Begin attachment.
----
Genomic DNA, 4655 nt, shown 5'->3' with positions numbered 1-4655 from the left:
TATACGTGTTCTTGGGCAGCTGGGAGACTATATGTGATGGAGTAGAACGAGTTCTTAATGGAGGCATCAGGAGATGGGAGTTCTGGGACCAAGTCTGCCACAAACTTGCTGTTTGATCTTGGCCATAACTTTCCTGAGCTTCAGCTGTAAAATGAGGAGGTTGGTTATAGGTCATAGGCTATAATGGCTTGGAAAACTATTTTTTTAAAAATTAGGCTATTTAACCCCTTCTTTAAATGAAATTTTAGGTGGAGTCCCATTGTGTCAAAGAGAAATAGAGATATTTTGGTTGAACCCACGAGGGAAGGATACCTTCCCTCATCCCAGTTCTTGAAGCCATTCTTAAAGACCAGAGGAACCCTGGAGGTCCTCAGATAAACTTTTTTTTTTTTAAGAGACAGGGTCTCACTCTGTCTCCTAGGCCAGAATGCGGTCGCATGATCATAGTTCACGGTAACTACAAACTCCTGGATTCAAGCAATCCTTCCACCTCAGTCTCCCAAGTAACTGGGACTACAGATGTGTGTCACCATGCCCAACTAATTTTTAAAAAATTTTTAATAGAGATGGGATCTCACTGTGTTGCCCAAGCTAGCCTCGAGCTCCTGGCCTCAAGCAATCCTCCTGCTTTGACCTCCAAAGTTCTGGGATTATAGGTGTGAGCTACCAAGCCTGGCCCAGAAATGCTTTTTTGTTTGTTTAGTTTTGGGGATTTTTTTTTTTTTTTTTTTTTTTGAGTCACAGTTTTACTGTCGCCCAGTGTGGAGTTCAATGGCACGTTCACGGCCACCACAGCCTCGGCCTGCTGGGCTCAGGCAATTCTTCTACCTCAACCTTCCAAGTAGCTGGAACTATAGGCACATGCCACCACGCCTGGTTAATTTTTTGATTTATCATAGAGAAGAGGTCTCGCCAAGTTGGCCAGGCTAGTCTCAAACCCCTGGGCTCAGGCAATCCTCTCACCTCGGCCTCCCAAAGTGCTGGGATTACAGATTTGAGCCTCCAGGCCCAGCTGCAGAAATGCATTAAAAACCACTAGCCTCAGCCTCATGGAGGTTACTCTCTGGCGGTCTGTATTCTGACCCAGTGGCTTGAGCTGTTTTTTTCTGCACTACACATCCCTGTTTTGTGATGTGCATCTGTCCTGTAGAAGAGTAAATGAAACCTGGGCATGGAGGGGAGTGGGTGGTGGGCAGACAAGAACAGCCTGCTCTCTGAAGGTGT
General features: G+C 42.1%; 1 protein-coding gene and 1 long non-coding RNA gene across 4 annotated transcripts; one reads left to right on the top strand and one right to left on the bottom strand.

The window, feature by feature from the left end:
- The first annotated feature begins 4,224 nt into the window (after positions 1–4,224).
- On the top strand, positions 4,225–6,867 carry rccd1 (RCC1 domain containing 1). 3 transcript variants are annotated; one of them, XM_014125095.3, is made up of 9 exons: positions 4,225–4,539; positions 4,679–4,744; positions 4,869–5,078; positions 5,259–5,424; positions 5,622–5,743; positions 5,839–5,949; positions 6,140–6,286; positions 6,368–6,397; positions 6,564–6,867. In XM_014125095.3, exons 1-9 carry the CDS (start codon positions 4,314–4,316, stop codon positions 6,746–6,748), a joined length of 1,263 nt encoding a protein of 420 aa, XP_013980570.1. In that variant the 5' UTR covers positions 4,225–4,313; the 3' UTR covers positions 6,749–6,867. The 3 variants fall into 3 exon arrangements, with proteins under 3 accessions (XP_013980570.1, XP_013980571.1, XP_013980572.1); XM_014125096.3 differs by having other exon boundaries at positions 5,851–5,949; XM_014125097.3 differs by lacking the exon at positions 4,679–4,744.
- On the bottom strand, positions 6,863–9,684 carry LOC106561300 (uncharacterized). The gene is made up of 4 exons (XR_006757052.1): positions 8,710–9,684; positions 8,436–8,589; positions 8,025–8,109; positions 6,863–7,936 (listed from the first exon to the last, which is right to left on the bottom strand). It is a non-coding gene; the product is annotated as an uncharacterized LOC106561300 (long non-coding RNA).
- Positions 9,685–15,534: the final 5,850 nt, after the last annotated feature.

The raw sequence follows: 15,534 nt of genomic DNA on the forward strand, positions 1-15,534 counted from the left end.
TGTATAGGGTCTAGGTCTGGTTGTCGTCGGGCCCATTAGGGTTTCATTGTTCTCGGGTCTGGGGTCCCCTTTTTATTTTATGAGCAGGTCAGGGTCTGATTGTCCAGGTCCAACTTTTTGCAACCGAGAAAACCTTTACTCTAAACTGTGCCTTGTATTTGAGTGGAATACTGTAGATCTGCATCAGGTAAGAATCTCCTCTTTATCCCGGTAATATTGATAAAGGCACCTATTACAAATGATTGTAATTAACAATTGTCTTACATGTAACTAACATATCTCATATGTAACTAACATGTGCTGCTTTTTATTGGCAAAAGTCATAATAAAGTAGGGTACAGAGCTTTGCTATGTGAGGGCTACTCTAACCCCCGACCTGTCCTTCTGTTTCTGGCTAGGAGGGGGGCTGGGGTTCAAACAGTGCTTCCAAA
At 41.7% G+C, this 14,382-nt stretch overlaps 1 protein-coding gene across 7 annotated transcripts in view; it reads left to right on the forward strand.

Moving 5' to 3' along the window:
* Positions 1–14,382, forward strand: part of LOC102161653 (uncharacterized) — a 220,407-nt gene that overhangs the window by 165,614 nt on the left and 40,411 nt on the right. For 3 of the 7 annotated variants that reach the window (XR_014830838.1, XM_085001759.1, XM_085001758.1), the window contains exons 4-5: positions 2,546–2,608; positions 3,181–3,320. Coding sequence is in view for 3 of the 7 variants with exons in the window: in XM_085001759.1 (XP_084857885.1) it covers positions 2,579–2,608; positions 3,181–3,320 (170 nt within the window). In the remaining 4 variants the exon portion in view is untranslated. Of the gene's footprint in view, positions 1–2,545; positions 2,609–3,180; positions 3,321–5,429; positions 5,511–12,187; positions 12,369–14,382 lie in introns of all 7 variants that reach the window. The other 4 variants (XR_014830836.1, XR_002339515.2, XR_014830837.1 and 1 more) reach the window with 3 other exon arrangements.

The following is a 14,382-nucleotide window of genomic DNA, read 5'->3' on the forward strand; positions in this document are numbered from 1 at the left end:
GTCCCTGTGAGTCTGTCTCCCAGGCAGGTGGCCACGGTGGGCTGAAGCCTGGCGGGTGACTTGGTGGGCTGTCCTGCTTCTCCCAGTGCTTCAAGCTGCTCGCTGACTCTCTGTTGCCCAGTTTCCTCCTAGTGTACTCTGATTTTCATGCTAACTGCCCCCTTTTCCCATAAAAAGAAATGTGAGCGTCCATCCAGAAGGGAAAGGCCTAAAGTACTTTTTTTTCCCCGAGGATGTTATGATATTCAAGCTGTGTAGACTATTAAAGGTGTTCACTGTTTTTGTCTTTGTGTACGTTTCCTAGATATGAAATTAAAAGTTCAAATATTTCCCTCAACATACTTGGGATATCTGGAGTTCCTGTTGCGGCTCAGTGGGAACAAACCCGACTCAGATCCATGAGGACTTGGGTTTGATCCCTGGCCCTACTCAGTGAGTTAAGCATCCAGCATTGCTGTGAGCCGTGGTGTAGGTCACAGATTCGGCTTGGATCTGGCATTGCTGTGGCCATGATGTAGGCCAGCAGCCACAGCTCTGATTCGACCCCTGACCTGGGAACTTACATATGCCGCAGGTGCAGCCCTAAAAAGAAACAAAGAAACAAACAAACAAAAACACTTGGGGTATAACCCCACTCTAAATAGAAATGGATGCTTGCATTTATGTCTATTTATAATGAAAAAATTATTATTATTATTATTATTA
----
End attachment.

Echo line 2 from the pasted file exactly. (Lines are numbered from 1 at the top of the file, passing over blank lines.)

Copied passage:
TATACGTGTTCTTGGGCAGCTGGGAGACTATATGTGATGGAGTAGAACGAGTTCTTAATGGAGGCATCAGGAGATGGGAGTTCTGGGACCAAGTCTGCCACAAACTTGCTGTTTGATCTTGGCCATAACTTTCCTGAGCTTCAGCTGTAAAATGAGGAGGTTGGTTATAGGTCATAGGCTATAATGGCTTGGAAAACTATTTTTTTAAAAATTAGGCTATTTAACCCCTTCTTTAAATGAAATTTTAGGTGGAGTCCCATTGTGTCAAAGAGAAATAGAGATATTTTGGTTGAACCCACGAGGGAAGGATACCTTCCCTCATCCCAGTTCTTGAAGCCATTCTTAAAGACCAGAGGAACCCTGGAGGTCCTCAGATAAACTTTTTTTTTTTTAAGAGACAGGGTCTCACTCTGTCTCCTAGGCCAGAATGCGGTCGCATGATCATAGTTCACGGTAACTACAAACTCCTGGATTCAAGCAATCCTTCCACCTCAGTCTCCCAAGTAACTGGGACTACAGATGTGTGTCACCATGCCCAACTAATTTTTAAAAAATTTTTAATAGAGATGGGATCTCACTGTGTTGCCCAAGCTAGCCTCGAGCTCCTGGCCTCAAGCAATCCTCCTGCTTTGACCTCCAAAGTTCTGGGATTATAGGTGTGAGCTACCAAGCCTGGCCCAGAAATGCTTTTTTGTTTGTTTAGTTTTGGGGATTTTTTTTTTTTTTTTTTTTTTTGAGTCACAGTTTTACTGTCGCCCAGTGTGGAGTTCAATGGCACGTTCACGGCCACCACAGCCTCGGCCTGCTGGGCTCAGGCAATTCTTCTACCTCAACCTTCCAAGTAGCTGGAACTATAGGCACATGCCACCACGCCTGGTTAATTTTTTGATTTATCATAGAGAAGAGGTCTCGCCAAGTTGGCCAGGCTAGTCTCAAACCCCTGGGCTCAGGCAATCCTCTCACCTCGGCCTCCCAAAGTGCTGGGATTACAGATTTGAGCCTCCAGGCCCAGCTGCAGAAATGCATTAAAAACCACTAGCCTCAGCCTCATGGAGGTTACTCTCTGGCGGTCTGTATTCTGACCCAGTGGCTTGAGCTGTTTTTTTCTGCACTACACATCCCTGTTTTGTGATGTGCATCTGTCCTGTAGAAGAGTAAATGAAACCTGGGCATGGAGGGGAGTGGGTGGTGGGCAGACAAGAACAGCCTGCTCTCTGAAGGTGT